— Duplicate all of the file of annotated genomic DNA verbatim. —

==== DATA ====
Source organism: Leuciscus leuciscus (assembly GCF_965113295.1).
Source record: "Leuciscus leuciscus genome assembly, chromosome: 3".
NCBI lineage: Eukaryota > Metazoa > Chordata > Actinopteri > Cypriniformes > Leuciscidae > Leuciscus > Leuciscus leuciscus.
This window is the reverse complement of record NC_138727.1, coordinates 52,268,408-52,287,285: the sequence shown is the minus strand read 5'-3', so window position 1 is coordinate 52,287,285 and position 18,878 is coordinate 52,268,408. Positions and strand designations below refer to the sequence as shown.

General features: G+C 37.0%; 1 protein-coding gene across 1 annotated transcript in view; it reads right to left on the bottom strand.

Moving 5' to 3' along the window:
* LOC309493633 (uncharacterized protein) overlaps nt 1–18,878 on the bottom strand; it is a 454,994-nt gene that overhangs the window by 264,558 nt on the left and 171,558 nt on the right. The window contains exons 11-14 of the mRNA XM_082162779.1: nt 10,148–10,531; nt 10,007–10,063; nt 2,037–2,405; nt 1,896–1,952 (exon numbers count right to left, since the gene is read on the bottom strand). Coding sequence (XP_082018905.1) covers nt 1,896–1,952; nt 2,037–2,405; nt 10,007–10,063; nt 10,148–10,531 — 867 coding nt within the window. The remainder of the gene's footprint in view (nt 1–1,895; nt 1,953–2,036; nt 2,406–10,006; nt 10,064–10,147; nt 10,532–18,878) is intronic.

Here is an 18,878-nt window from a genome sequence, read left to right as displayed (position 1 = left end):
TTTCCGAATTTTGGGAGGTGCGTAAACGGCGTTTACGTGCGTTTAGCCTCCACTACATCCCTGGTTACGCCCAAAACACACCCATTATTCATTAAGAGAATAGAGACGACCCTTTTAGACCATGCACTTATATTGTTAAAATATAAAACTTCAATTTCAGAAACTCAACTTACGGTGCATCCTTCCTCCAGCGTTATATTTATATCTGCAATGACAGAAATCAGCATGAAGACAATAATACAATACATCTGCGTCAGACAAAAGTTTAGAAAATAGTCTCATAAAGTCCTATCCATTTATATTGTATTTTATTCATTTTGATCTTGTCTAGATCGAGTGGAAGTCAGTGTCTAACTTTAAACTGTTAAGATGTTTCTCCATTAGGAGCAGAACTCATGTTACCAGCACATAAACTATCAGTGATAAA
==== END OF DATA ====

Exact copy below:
Source organism: Leuciscus leuciscus (assembly GCF_965113295.1).
Source record: "Leuciscus leuciscus genome assembly, chromosome: 3".
NCBI lineage: Eukaryota > Metazoa > Chordata > Actinopteri > Cypriniformes > Leuciscidae > Leuciscus > Leuciscus leuciscus.
This window is the reverse complement of record NC_138727.1, coordinates 52,268,408-52,287,285: the sequence shown is the minus strand read 5'-3', so window position 1 is coordinate 52,287,285 and position 18,878 is coordinate 52,268,408. Positions and strand designations below refer to the sequence as shown.

General features: G+C 37.0%; 1 protein-coding gene across 1 annotated transcript in view; it reads right to left on the bottom strand.

Moving 5' to 3' along the window:
* LOC309493633 (uncharacterized protein) overlaps nt 1–18,878 on the bottom strand; it is a 454,994-nt gene that overhangs the window by 264,558 nt on the left and 171,558 nt on the right. The window contains exons 11-14 of the mRNA XM_082162779.1: nt 10,148–10,531; nt 10,007–10,063; nt 2,037–2,405; nt 1,896–1,952 (exon numbers count right to left, since the gene is read on the bottom strand). Coding sequence (XP_082018905.1) covers nt 1,896–1,952; nt 2,037–2,405; nt 10,007–10,063; nt 10,148–10,531 — 867 coding nt within the window. The remainder of the gene's footprint in view (nt 1–1,895; nt 1,953–2,036; nt 2,406–10,006; nt 10,064–10,147; nt 10,532–18,878) is intronic.

Here is an 18,878-nt window from a genome sequence, read left to right as displayed (position 1 = left end):
TTTCCGAATTTTGGGAGGTGCGTAAACGGCGTTTACGTGCGTTTAGCCTCCACTACATCCCTGGTTACGCCCAAAACACACCCATTATTCATTAAGAGAATAGAGACGACCCTTTTAGACCATGCACTTATATTGTTAAAATATAAAACTTCAATTTCAGAAACTCAACTTACGGTGCATCCTTCCTCCAGCGTTATATTTATATCTGCAATGACAGAAATCAGCATGAAGACAATAATACAATACATCTGCGTCAGACAAAAGTTTAGAAAATAGTCTCATAAAGTCCTATCCATTTATATTGTATTTTATTCATTTTGATCTTGTCTAGATCGAGTGGAAGTCAGTGTCTAACTTTAAACTGTTAAGATGTTTCTCCATTAGGAGCAGAACTCATGTTACCAGCACATAAACTATCAGTGATAAA